Put on your party hats and grab your copies of Evil Dead, because legendary B-movie actor Bruce Campbell is 53 years old today. The iconic star of Sam Raimi’s classic horror trilogy has been making movies since he was a teenager (he hooked up with Raimi while they were in high school), but recent years have seen him also branch out into voice work (he’s appeared in numerous videogames and animated features, including Cars 2) and he’s even become a bestselling author.
Campbell will always be loveable doofus/savior of the world Ashley J. Williams to us, but the actor has played other unforgettable parts during his career. In celebration of “The Chin” making it through another year, we decided to take a look at five of those roles-- parts showing that, while Bruce is unmatched when it comes to killing Deadites and firing off one-liners, there’s more to his career than just Ash. So, join in us wishing the man, the myth, and the legend a happy 53rd birthday by re-examining some of his finest work.
My Name is Bruce
You know you’ve become a cult icon when you get to star as yourself in a film. Such was the case for Campbell in My Name is Bruce – a horror comedy farce that finds the actor (who also directed) charged with saving a small town from an evil Chinese spirit. Bruce plays himself just like you’d expect – in an over-the-top and self-deprecating manner that’s probably more like Ash (who the citizens mistake him for) than Campbell. The film isn’t perfect, but fans of Bruce should find a lot to like here. It’s silly and not every gag works, but My Name is Bruce is still a shining example of why we adore Campbell.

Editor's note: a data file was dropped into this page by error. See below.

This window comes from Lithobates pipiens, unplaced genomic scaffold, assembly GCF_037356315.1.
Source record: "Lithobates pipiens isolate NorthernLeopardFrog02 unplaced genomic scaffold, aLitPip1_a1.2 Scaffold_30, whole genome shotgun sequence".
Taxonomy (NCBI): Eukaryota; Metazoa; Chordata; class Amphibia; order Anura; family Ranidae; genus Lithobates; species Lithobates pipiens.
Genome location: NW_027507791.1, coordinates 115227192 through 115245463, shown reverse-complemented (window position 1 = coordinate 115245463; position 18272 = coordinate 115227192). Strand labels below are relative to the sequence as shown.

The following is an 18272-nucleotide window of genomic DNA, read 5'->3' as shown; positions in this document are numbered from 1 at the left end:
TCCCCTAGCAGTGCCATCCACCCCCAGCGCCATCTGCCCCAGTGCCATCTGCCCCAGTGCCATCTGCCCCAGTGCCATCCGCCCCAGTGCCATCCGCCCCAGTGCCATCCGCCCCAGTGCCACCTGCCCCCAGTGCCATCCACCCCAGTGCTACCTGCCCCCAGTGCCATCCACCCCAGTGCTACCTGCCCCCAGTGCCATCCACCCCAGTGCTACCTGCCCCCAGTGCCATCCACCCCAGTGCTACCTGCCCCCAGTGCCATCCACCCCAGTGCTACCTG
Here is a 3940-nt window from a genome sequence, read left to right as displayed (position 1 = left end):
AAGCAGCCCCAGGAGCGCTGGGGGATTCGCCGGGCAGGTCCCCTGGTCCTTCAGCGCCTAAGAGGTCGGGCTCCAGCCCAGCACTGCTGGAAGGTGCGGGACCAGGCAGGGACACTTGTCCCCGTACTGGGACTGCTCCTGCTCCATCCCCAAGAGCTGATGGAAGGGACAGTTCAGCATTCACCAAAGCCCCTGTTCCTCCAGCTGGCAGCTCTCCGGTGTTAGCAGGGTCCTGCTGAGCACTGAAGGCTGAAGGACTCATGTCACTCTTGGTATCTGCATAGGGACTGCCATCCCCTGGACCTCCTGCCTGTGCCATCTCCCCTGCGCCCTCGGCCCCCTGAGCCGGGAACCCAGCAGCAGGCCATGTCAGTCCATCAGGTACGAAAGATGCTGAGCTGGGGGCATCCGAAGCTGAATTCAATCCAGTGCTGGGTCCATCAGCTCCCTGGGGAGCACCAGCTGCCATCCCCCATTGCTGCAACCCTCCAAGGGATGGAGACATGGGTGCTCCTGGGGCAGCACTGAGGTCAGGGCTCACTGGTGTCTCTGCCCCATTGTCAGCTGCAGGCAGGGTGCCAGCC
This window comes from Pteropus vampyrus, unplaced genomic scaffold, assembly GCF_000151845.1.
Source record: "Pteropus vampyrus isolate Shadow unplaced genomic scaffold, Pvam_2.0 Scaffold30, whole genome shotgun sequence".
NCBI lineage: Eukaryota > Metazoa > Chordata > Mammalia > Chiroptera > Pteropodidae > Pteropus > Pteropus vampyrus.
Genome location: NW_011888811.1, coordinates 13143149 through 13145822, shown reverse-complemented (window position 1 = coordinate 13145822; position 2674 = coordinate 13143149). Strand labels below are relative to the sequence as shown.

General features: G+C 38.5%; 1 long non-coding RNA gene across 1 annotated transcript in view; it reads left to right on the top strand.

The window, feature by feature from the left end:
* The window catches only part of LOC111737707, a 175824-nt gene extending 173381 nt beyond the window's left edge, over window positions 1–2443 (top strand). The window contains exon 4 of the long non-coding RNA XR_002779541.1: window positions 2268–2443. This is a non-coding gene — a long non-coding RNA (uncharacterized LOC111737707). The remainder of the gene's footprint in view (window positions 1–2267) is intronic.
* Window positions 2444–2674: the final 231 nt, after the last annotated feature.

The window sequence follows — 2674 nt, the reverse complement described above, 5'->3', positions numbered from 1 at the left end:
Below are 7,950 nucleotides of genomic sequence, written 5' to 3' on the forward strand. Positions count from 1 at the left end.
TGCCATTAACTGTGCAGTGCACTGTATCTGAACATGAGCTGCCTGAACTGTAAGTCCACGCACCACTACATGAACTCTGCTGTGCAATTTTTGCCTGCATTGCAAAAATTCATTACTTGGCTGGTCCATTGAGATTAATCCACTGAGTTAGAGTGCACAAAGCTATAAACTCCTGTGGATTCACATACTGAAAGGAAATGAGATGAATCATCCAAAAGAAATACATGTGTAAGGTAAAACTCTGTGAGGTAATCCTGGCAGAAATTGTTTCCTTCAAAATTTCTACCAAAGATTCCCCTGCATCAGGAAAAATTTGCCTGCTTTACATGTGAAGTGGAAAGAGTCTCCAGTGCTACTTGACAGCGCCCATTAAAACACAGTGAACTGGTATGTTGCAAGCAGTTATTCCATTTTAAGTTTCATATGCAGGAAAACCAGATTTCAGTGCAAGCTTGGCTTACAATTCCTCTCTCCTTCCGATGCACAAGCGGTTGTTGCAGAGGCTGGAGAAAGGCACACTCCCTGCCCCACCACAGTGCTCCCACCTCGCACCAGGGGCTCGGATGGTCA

The Adventures of Brisco County, Jr.
Bruce started out his career as a film actor, but in the intervening years he’s branched into television – which is a good thing, because some of his best work has appeared on the small screen.
Take, for instance, The Adventures of Brisco County, Jr. The series, which found Campbell playing the title character – a lawyer-turned-bounty hunter tasked with tracking down the outlaws who killed his father – was beloved by a small, but dedicated, audience and critics. Unfortunately, that wasn’t enough to ensure a long run – and the show was canceled after 27 episodes. (Hey, it ran twice as long as Firefly before Fox pulled the plug.)
Truthfully, BC was probably ahead of its time – the blending of western and steampunk was a little hard to grasp for audiences who were just starting to get familiar with the Internet. It’s a shame, because had the timing been right, Campbell would probably be a big star now. The actor’s turn as Brisco is one of those examples of perfect casting (again, kinda like Firefly – which benefited greatly from Nathan Fillion in the lead role), and it’s impossible to imagine anyone else playing the part. Fortunately, the whole series is available on DVD – meaning Bruce fans who missed out can remedy the situation at their earliest convenience.
Bruce was riding high on the success of Evil Dead 2 when he struck horror gold again with his appearance in Bill Lustig’s Maniac Cop in 1988. In a great bit of casting, Campbell appears alongside fellow B-movie legend Tom Atkins in this chiller about a killer cop slaughtering folks on the streets. When Campbell’s character becomes the main suspect, he teams up with Atkins to really find out who’s murdering people while wearing the badge.